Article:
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Land Required for Sequestration To achieve the goal of sequestering 2.3 billion tonnes of atmospheric CO2 into the Australian landscape, around 57,827 km2, or 16 per cent, of land converted to grazing pasture would be required for ecosystem restoration. Smaller areas of dryland and irrigated cropping, irrigated horticulture and pasture would also be needed. This does not mean that existing landuse would cease in these areas. In strategic areas, land-use could become multiple-use. Such multiple-use land management has been achieved through agroforestry and farm forestry. This is where areas of a farm are revegetated, while other areas maintain existing land-use practices, such as grazing or cropping. An example of farm forestry is provided in Figure 6. Areas that are revegetated can provide for greater quality in ecosystem functions and services to the landholder, shelter for livestock, windbreaks for crops and the potential for wood products. If a large number of landholders adopt this strategy, revegetated land allocated to production could potentially replace traditional sawlogs and pulplogs sourced from native forests and monoculture plantations. This can diversify rural communities and their economies. However, it must be noted that any resource extraction in restored ecosystems could result in lower carbon capacities for those specific areas.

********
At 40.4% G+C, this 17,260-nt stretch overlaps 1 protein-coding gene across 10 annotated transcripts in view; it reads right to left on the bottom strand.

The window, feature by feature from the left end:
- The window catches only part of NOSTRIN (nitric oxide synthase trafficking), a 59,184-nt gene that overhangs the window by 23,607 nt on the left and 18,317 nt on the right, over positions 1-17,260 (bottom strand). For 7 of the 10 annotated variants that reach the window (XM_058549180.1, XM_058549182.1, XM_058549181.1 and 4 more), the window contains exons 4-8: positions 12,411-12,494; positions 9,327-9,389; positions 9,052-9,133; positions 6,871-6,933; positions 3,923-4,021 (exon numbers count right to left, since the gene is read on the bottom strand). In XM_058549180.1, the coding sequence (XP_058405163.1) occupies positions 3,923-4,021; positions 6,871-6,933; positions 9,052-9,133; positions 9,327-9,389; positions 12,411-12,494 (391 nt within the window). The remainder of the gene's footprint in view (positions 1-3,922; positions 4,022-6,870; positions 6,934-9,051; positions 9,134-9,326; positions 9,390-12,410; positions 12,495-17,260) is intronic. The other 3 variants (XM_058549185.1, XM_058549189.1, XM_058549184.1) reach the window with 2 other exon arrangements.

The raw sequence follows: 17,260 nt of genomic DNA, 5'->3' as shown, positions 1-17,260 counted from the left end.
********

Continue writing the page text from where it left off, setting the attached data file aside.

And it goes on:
Zero Carbon Land-Use

Figure 6. Farm forestry in southern Victoria. Source: Chris Taylor.

Advantages of Ecosystem Restoration There are many ways to revegetate land with the goal to sequester carbon from the atmosphere. The Commonwealth government is launching its Carbon Farming Initiative with such intent. However, not all carbon plantings are the same. A study published by John Kanowski and Carla P Catterall noted that diverse restored ecosystems contained greater volumes of carbon when compared with monoculture plantations, because ecosystem plantings are usually more densely stocked. Trees in restored ecosystems featured basal areas four times greater than